In the years and days I have lived, I’ve seen affliction and evil. But I’ve seen your work and your glory also. You always appear so magnificent and so beautiful on those days. As those days are sure to come again, will you appear to me once again? Will You help me see You?
May I think less of my beauty and may Your beauty fall upon me. May the things I do with my hands and the work I make be described as beautiful, because it is Your work and Holy work, whether I am serving at my table in my home, or visiting the sick. Whatever the work is, and no matter how the mission of work changes, may Your beauty fall all over it.
I felt better. I felt like I could accept the sounding of the bullhorn of aging. Even though I don’t suppose this is the last I will hear my body, my scales, or my doctor telling me that this vessel isn’t meant to stay here forever.
Our lives are a story, and God is the Author. Don’t forget it! Mirrors and scales, and even blood tests do not write the story; God does. There will be new chapters and new days. Finding the mercy in them will help make them joyful ones. And if the mirror reveals a few more lines, let them be laugh lines.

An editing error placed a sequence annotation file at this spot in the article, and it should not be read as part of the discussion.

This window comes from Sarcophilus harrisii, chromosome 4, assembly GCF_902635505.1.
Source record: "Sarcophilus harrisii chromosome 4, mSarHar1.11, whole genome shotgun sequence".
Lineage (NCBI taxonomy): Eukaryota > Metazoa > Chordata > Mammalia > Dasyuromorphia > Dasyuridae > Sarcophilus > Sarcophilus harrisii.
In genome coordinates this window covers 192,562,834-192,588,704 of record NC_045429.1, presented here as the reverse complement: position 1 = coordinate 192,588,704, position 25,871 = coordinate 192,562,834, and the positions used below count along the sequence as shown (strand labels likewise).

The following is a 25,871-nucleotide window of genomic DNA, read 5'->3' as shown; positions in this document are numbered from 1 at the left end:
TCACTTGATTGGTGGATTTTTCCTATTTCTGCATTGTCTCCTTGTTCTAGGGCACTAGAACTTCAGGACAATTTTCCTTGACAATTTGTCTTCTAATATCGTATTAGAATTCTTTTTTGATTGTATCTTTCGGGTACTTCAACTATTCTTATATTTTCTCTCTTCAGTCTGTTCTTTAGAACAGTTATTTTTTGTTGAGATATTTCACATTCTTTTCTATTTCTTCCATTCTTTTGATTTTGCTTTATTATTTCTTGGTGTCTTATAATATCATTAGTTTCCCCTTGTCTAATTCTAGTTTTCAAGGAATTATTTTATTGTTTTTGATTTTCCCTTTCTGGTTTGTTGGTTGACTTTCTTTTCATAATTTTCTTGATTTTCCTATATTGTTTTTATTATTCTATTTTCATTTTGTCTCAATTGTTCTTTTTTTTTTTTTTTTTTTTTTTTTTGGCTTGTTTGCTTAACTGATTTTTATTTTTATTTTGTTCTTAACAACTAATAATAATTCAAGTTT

Next time scales, mirrors, or anything else makes you feel old, try it for yourself. Write out Psalm 90 to be your prayer, on that day. Make it personal to you and give that moment to God. I think it is lovely if we can face our reality with the perspective that is filtered with these words:
“So teach us to number our days, that we may apply our hearts unto wisdom.”
Here’s to counting days not years!
Image Credit: Patryk Specjal